Nigeria: Movie-Making in Nigeria Died Since 1994 (Dan Oluigbo)

by Peter D. Marshall

by Prisca Sam-Duru and Vera Samuel Anyagafu.

Dan Oluigbo, popularly known as chief priest, is one of the pioneers of Nollywood who disagrees with the ovation Nollywood is currently enjoying both from within and outside the country. In this exclusive chat with Vanguard Art, the movie maker x-rays the industry’s problems and charts a way forward. Excerpts:

What’s your rating of Nollywood?

Movie making in Nigeria has nosedived. The only thing producers are concerned with now is just how to churn out films in order to make profit. Nobody cares about the content of films and how to improve on them.

You sound so dissatisfied. What’s your agitation about?

This industry died since 1994. Before then, after we hit it with “Living In Bondage” and I went on to produce ‘Taboo”, Guest Of Satan, I told my colleagues that it is needful that we move up, that is step up the quality of production to be in tune with technological advancement.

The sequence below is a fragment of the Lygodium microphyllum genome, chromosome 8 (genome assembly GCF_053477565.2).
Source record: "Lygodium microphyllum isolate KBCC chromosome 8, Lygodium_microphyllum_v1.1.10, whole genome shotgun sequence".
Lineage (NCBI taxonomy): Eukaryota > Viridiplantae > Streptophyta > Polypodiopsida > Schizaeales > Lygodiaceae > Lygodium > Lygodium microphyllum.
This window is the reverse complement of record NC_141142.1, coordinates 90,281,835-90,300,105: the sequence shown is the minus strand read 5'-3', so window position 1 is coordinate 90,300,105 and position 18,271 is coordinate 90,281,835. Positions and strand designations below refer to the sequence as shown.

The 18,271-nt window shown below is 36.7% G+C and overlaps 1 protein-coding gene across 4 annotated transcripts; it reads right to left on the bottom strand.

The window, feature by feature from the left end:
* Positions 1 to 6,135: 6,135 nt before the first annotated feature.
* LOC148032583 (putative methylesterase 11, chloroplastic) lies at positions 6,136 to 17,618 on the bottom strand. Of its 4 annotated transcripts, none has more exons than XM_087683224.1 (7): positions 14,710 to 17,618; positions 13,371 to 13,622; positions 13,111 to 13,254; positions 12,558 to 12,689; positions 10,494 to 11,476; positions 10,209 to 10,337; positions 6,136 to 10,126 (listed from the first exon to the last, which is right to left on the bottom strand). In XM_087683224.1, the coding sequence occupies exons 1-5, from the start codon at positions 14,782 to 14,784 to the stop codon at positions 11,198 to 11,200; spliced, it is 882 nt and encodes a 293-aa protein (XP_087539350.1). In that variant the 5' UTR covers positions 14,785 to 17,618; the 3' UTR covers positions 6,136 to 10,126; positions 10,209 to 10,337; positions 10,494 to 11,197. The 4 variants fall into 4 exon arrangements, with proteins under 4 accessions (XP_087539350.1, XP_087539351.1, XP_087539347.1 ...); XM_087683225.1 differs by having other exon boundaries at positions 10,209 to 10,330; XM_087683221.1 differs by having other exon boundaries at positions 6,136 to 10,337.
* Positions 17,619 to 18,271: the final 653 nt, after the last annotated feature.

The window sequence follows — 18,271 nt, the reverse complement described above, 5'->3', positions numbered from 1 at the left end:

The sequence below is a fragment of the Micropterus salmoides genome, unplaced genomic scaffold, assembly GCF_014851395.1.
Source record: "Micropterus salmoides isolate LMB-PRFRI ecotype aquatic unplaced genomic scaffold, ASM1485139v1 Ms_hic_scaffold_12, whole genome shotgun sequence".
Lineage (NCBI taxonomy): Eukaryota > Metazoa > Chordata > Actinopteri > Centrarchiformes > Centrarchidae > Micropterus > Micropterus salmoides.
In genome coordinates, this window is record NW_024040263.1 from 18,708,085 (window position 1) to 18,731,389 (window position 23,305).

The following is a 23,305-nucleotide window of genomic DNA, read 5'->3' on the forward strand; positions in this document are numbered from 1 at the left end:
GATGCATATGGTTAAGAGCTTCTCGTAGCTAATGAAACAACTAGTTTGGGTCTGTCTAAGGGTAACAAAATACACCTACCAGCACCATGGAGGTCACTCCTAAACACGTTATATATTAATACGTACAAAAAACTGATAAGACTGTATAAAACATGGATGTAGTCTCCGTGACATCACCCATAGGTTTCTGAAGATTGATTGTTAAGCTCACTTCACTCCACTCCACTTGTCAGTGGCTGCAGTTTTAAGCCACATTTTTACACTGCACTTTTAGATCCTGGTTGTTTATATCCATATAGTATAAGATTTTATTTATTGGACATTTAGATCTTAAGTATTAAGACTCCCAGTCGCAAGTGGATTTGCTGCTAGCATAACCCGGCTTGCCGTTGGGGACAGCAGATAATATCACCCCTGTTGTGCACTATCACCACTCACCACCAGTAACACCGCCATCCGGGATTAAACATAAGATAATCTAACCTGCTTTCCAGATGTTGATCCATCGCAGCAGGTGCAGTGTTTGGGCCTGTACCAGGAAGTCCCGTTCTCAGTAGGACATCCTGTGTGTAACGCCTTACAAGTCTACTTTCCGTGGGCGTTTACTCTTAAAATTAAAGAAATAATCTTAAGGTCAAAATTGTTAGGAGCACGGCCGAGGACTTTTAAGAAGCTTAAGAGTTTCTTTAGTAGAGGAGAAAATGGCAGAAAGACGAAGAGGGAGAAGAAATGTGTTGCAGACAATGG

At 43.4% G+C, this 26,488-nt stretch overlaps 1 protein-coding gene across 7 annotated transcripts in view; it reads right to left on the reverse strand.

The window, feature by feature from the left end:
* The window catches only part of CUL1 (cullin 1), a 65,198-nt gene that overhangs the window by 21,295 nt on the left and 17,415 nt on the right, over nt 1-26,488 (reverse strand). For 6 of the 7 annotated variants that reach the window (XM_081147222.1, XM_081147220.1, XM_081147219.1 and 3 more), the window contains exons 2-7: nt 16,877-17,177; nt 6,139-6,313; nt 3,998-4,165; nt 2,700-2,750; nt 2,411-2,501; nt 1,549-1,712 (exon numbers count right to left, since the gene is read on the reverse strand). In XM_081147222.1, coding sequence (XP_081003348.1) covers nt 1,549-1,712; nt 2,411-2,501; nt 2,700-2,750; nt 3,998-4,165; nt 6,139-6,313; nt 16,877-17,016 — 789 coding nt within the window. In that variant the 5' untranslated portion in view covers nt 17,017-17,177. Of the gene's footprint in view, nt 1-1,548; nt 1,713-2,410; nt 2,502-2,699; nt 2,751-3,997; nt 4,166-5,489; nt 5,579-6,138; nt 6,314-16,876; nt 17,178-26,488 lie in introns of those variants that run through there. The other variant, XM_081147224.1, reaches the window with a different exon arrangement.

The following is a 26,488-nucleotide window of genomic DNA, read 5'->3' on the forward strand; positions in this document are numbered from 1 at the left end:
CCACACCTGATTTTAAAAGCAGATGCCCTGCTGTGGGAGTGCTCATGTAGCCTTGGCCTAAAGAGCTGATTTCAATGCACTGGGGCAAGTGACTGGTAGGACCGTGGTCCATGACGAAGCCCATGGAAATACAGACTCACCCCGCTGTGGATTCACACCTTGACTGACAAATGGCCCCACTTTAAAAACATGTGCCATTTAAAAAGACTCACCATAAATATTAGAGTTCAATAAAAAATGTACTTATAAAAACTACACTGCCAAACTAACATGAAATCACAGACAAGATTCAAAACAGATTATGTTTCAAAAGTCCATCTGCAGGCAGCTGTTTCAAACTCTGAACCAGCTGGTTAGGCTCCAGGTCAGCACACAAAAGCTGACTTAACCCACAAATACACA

My suggestion was that if we cannot shoot on 35 millimeters, let us at least shoot on digital film which is the high definition. Some of them agreed but sadly, after a period of time, they all ganged up against me, went to marketers, collected money and started shooting the nonsense they are now feeding people with.

Red the rest of this article from All Africa.

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